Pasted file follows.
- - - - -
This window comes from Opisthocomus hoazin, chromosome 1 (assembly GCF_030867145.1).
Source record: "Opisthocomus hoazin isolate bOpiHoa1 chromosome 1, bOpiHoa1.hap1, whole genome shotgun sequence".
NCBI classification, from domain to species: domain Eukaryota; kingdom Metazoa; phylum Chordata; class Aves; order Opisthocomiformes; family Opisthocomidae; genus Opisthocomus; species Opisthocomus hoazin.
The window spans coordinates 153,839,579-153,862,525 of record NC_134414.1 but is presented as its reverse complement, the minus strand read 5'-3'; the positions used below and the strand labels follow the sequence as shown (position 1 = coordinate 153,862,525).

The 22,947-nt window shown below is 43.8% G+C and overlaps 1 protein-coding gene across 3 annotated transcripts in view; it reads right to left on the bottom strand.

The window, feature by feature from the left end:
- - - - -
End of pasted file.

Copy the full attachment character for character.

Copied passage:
This window comes from Opisthocomus hoazin, chromosome 1 (assembly GCF_030867145.1).
Source record: "Opisthocomus hoazin isolate bOpiHoa1 chromosome 1, bOpiHoa1.hap1, whole genome shotgun sequence".
NCBI classification, from domain to species: domain Eukaryota; kingdom Metazoa; phylum Chordata; class Aves; order Opisthocomiformes; family Opisthocomidae; genus Opisthocomus; species Opisthocomus hoazin.
The window spans coordinates 153,839,579-153,862,525 of record NC_134414.1 but is presented as its reverse complement, the minus strand read 5'-3'; the positions used below and the strand labels follow the sequence as shown (position 1 = coordinate 153,862,525).

The 22,947-nt window shown below is 43.8% G+C and overlaps 1 protein-coding gene across 3 annotated transcripts in view; it reads right to left on the bottom strand.

The window, feature by feature from the left end: